Liquid SunshineBeneficial Fad or Human Carcinogen

Running Head: RADIUM AS THERAPEUTIC AGENT Radiums Reign as Therapeutic Agent: Its Rise and Fall in the Early 19th Century Pierre and Marie Curie discovered radium in 1898 and conducted many studies on this luminescent metal. During their research, they reported that radium might cure some forms of cancer and lesions. Many doctors soon began using radiation from radium in their treatments. Internal medicines from radium such as liquid sunshine or radon laced water and radium based tonic Radithor became immensely popular for treating a variety of illnesses. The 1927 "Radium Girls" case or the sufferings of radium dial painters made the public aware of potential ill effects of radium. Investigations soon found the ill effects of long-term exposure to radium. The use of radium as therapeutic agent was discontinued, but the victims of this metal died painful deaths.
In 1900s, radium became a treatment option for many illnesses of the day. However, its popularity as a promoter of health soon declined. This paper aims at recounting the rise and fall of radium as a therapeutic agent.
About Radium
Radium (atomic number 88) is a radioactive alkaline earth metal, belonging to the same group as calcium and barium (Radium, 2009). Its radioactive nature makes radium a luminescent metal that glows in the dark. Radium is a decay product of radioactive uranium 238. Nobel laureates Pierre and Marie Curie discovered this metal in 1898. Marie Curie received her second Nobel Price for Chemistry in 1911 for her work on radium and polonium (Pasachoff, 1996).
Radium Treatments
Pierre Curie was the first scientist to advocate the medical uses of radium. Pierre exposed his arm to radium for many hours, which caused a burn that took many months to heal. He concluded that diseased cells may be destroyed by exposure to radioactivity and that radium could be a potential cure for cancer and skin diseases (Clark, 1997. Pasachoff, 1996). The results of Curies trailblazing research on effects of radium catapulted this element to instant fame. Radiation therapy with radium became a standard treatment for cancer, benign tumors, warts, and even facial hair (Clark, 1997). By early 1900s, radium laced water was advertised as a therapeutic agent for a host of other problems (Clark, 1997). This radium water was called liquid sunshine as it was considered a magic elixir for better health and longer life (Rosch, 2004). As radium was expensive, radon, a product of radium decay, was used often to manufacture radium water (Clark, 1997). Radium water was prescribed as germicidal, antibacterial, and antifungal to treat diseases such as diphtheria, malaria, typhoid, and liver diseases (Clark, 1997). Many products including toothpastes, hair tonics, bath salts, lotions, candies, bread, cigarette holders, heating pads, cigarette holders, and condoms claimed to contain radium (Rosch, 2004). In 1925, William J. A. Bailey, a con artist and quack, began producing Radithor, a radium based tonic that he advertised as the elixir of youth and cure for many problems such as impotence, obesity, and even depression (Clark, 1997). Many journals written by eminent doctors of the day recommended these medicines.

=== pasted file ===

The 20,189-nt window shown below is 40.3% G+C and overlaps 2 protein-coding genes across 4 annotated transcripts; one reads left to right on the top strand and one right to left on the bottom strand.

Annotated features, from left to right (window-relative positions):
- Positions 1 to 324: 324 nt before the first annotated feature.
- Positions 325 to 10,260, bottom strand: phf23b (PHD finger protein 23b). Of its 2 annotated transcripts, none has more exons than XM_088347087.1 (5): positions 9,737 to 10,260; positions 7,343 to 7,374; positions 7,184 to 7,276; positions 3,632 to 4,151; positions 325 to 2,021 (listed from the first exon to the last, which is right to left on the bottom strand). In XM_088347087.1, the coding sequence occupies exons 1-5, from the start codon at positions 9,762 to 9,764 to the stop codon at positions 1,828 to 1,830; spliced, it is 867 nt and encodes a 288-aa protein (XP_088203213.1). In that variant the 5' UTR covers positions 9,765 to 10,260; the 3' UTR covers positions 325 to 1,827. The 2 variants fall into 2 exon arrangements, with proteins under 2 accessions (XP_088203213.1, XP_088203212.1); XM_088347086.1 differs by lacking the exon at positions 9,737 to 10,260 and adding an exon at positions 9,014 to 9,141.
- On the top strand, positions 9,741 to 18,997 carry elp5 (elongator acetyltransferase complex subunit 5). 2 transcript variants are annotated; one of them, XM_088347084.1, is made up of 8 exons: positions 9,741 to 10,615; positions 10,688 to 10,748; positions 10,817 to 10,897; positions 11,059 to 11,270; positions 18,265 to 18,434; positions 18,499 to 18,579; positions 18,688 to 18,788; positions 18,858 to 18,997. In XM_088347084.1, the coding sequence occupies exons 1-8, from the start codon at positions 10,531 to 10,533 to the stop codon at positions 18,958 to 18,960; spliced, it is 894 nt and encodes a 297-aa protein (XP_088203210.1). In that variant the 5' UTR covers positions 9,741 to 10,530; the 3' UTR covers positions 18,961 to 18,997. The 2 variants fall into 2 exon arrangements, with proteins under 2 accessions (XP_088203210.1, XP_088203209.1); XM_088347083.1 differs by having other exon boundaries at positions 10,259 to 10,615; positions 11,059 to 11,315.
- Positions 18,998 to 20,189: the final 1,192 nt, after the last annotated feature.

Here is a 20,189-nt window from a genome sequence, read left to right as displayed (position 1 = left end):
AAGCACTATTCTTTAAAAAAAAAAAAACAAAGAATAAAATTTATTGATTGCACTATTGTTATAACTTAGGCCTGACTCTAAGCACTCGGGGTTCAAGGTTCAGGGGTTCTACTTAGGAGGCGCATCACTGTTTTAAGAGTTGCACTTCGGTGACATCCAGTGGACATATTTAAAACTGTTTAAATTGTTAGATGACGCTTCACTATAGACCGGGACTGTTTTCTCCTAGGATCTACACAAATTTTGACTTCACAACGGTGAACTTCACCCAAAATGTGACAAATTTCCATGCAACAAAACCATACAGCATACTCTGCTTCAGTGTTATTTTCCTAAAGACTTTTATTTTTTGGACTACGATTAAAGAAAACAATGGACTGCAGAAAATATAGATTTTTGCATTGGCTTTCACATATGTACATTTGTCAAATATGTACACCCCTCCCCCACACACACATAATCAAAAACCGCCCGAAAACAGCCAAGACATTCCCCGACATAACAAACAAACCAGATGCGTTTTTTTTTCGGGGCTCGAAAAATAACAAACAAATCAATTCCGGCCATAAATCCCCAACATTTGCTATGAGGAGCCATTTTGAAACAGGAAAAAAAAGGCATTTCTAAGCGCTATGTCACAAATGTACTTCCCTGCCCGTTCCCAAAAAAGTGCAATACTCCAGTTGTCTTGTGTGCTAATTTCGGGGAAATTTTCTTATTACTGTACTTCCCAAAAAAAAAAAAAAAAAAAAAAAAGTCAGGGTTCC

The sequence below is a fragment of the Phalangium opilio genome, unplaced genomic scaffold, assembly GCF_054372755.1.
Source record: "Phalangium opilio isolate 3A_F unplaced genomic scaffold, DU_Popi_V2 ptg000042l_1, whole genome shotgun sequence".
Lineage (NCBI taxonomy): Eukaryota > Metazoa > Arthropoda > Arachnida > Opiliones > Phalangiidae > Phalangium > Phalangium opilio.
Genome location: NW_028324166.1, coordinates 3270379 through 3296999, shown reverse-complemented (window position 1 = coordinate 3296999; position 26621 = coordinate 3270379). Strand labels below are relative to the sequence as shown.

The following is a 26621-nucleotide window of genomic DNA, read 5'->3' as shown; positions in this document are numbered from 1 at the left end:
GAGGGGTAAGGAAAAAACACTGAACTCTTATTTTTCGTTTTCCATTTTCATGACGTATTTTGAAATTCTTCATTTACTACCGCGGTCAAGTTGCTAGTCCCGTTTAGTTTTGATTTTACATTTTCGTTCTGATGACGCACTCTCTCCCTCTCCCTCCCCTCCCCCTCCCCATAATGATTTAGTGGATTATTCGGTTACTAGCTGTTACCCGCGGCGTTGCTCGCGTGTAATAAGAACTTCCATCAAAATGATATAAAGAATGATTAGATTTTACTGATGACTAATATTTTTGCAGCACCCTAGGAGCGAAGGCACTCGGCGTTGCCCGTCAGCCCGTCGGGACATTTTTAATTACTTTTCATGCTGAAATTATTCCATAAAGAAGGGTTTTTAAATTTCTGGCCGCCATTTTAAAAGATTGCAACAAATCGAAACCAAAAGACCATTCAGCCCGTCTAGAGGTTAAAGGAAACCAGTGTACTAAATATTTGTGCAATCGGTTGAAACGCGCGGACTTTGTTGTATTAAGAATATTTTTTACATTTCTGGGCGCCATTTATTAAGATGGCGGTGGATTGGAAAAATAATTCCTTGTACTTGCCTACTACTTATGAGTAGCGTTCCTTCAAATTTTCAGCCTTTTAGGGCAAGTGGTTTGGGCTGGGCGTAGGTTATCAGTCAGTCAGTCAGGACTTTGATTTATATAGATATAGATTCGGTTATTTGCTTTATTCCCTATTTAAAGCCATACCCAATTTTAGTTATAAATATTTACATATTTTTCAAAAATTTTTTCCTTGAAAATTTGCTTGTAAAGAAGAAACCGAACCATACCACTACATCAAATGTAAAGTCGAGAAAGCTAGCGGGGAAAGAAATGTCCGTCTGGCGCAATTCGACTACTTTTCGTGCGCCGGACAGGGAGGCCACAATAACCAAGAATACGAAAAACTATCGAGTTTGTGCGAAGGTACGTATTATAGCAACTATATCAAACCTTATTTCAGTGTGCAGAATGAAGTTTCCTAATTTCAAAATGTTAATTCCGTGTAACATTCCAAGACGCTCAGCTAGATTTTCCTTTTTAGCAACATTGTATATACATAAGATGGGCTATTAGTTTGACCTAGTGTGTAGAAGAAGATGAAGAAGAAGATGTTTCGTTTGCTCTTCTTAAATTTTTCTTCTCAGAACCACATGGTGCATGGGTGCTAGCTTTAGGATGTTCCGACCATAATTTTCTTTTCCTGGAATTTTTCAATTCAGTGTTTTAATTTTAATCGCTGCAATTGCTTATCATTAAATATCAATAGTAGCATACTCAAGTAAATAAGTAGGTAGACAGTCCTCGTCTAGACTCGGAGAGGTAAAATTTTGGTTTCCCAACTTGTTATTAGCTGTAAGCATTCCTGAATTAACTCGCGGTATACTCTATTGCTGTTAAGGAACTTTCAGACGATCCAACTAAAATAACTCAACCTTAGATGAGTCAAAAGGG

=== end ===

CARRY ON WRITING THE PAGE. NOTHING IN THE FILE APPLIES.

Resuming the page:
Radium Girls
The public had no inkling of possible negative effects of radium until the "Radium Girls" plight came to light. During World War I, US Radium began manufacturing watches with luminous dials. To achieve this luminescence, girls painted the dials with radium laced paint (Clark, 1997). When their paintbrushes went out-of-shape, these girls used their mouths to point the brushes. Beginning in 1920, many of these girls and former painters started developing many illnesses, crippling and fatal (Clark, 1997). A case filed by dial painters against US Radium garnered a lot of press attention, but the industry got away with paying paltry sums to the victims, who died horrific deaths in a short while (Clark, 1997).
Radium Toxicity
As reports of radium toxicity began to increase, many in the medical profession began questioning the use of radium as a therapeutic agent. Beginning in 1926, government agencies including the US Department of Agricultures Bureau of Chemistry reported that 95% of radium tonics had no radium, while the remaining 5% were radioactive and dangerous. Marie Curie herself became a victim of her discovery, losing over 20 pounds during the course of her research, experiencing permanent damage to fingertips, and finally dying of aplastic anemia in 1934 (Pasachoff, 1996).
Radium, like calcium, is deposited in the bones during daily long-term exposure. Radiation from this radium can damage bone marrow causing anemia, weaken bones, cause infections in bone tissue (especially in the jaw), and even cause cancer (Clark, 1997). Radon, the decay product of radium, can affect sinuses and mastoids, increasing the risk of cancer (Clark, 1997).
Radium may have once gained popularity as a health fad and a magical elixir, but the glow was short-lived. The case of "Radium Girls", new research, and even Marie Curies untimely demise proved without doubt that constant long-term exposure to radium is dangerous. Many users of this metal and liquid sunshine died horrific deaths.
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Radium. (2009). In The Columbia Encyclopedia (6th ed.). New York: Columbia University Press. Retrieved December 3, 2009, from Questia database:
Pasachoff, N. (1996). Marie Curie and the Science of Radioactivity. New York: Oxford University Press. Retrieved December 3, 2009, from Questia database:
Rosch, P.J. (2004). The Remarkable Radium "Liquid Sunshine" Fad and its Deadly Consequences. Health and Stress, August. Retrieved December 3, 2009, from